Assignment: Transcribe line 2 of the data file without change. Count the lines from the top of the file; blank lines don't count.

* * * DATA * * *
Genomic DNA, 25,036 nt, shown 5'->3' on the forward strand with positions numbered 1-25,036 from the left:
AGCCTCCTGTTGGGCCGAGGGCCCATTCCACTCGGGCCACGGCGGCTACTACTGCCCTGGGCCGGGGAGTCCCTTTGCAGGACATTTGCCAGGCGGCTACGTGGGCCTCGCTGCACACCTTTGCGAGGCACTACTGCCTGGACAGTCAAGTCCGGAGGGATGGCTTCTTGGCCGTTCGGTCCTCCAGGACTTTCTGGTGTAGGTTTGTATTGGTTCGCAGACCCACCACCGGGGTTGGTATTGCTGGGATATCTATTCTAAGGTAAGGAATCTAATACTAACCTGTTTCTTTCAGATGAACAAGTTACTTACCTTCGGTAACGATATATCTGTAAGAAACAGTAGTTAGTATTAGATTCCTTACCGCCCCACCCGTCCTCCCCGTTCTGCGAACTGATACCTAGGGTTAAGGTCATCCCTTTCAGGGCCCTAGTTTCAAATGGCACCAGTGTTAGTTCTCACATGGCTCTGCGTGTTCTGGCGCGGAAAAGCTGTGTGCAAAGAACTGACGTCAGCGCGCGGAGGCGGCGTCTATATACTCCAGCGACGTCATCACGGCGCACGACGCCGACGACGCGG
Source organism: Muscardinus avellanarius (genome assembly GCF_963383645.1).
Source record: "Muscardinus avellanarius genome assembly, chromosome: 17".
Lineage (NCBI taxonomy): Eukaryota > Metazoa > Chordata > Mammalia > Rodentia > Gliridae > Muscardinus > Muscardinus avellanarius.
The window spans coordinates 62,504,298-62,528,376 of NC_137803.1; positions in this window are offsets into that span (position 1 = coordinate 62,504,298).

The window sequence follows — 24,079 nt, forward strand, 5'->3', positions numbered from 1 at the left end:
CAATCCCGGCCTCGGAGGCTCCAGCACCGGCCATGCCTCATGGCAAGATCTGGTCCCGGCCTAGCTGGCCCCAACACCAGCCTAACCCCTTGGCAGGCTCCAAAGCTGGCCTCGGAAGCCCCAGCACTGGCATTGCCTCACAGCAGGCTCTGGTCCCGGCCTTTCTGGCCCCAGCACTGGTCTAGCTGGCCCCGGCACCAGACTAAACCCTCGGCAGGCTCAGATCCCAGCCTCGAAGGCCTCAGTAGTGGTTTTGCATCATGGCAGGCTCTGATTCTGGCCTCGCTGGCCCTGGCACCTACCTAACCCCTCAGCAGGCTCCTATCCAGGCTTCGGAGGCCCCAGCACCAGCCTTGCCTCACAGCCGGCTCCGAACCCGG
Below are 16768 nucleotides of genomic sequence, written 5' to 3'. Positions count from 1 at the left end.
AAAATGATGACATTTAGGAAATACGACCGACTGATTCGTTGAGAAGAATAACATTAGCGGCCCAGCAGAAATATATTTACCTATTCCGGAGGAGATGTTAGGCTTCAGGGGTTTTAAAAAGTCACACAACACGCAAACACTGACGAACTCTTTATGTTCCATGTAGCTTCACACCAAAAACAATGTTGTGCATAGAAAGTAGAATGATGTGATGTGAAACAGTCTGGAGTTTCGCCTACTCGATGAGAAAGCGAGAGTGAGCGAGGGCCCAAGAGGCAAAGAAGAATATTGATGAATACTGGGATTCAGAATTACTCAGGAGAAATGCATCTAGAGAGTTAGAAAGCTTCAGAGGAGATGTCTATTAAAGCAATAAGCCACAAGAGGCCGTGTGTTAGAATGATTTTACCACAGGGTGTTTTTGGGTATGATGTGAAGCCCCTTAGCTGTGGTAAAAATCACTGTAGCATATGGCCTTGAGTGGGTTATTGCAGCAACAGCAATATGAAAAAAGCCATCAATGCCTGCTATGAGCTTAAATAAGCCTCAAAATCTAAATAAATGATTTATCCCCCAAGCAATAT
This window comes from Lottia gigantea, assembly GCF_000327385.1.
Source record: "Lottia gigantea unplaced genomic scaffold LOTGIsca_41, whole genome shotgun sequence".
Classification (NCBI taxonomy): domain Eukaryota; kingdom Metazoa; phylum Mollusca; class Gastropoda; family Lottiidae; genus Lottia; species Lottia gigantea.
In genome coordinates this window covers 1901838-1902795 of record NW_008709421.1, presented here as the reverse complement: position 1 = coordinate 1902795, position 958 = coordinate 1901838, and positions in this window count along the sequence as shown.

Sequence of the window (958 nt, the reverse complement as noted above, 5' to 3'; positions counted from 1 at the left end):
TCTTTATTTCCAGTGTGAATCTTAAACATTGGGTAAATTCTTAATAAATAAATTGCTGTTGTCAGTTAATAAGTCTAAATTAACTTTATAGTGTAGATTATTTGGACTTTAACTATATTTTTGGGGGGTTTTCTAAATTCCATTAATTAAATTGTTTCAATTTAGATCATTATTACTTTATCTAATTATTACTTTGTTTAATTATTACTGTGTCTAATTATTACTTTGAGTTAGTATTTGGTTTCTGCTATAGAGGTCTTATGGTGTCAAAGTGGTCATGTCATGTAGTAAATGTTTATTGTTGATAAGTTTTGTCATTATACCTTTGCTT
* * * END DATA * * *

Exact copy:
AGCCTCCTGTTGGGCCGAGGGCCCATTCCACTCGGGCCACGGCGGCTACTACTGCCCTGGGCCGGGGAGTCCCTTTGCAGGACATTTGCCAGGCGGCTACGTGGGCCTCGCTGCACACCTTTGCGAGGCACTACTGCCTGGACAGTCAAGTCCGGAGGGATGGCTTCTTGGCCGTTCGGTCCTCCAGGACTTTCTGGTGTAGGTTTGTATTGGTTCGCAGACCCACCACCGGGGTTGGTATTGCTGGGATATCTATTCTAAGGTAAGGAATCTAATACTAACCTGTTTCTTTCAGATGAACAAGTTACTTACCTTCGGTAACGATATATCTGTAAGAAACAGTAGTTAGTATTAGATTCCTTACCGCCCCACCCGTCCTCCCCGTTCTGCGAACTGATACCTAGGGTTAAGGTCATCCCTTTCAGGGCCCTAGTTTCAAATGGCACCAGTGTTAGTTCTCACATGGCTCTGCGTGTTCTGGCGCGGAAAAGCTGTGTGCAAAGAACTGACGTCAGCGCGCGGAGGCGGCGTCTATATACTCCAGCGACGTCATCACGGCGCACGACGCCGACGACGCGG